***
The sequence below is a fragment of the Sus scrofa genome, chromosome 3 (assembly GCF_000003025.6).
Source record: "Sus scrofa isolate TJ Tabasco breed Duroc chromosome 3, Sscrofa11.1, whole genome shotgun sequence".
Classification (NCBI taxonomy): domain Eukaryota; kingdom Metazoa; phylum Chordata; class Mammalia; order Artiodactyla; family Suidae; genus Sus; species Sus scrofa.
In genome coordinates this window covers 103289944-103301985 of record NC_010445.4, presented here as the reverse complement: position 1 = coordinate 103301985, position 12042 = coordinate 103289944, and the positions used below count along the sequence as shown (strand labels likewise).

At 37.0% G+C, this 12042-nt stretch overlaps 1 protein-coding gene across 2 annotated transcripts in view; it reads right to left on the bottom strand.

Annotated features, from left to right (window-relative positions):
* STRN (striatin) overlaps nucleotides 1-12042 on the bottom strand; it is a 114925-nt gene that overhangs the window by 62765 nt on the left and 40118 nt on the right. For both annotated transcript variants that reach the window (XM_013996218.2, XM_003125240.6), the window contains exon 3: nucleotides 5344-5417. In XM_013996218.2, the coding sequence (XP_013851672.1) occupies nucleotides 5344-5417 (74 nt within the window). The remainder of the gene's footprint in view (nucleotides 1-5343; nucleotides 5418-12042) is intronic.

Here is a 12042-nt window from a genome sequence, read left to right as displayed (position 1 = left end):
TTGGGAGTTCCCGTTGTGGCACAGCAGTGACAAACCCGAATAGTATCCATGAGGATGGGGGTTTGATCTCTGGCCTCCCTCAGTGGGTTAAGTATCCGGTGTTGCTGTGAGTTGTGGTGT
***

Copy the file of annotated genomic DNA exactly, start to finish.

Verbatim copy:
The sequence below is a fragment of the Sus scrofa genome, chromosome 3 (assembly GCF_000003025.6).
Source record: "Sus scrofa isolate TJ Tabasco breed Duroc chromosome 3, Sscrofa11.1, whole genome shotgun sequence".
Classification (NCBI taxonomy): domain Eukaryota; kingdom Metazoa; phylum Chordata; class Mammalia; order Artiodactyla; family Suidae; genus Sus; species Sus scrofa.
In genome coordinates this window covers 103289944-103301985 of record NC_010445.4, presented here as the reverse complement: position 1 = coordinate 103301985, position 12042 = coordinate 103289944, and the positions used below count along the sequence as shown (strand labels likewise).

At 37.0% G+C, this 12042-nt stretch overlaps 1 protein-coding gene across 2 annotated transcripts in view; it reads right to left on the bottom strand.

Annotated features, from left to right (window-relative positions):
* STRN (striatin) overlaps nucleotides 1-12042 on the bottom strand; it is a 114925-nt gene that overhangs the window by 62765 nt on the left and 40118 nt on the right. For both annotated transcript variants that reach the window (XM_013996218.2, XM_003125240.6), the window contains exon 3: nucleotides 5344-5417. In XM_013996218.2, the coding sequence (XP_013851672.1) occupies nucleotides 5344-5417 (74 nt within the window). The remainder of the gene's footprint in view (nucleotides 1-5343; nucleotides 5418-12042) is intronic.

Here is a 12042-nt window from a genome sequence, read left to right as displayed (position 1 = left end):
TTGGGAGTTCCCGTTGTGGCACAGCAGTGACAAACCCGAATAGTATCCATGAGGATGGGGGTTTGATCTCTGGCCTCCCTCAGTGGGTTAAGTATCCGGTGTTGCTGTGAGTTGTGGTGT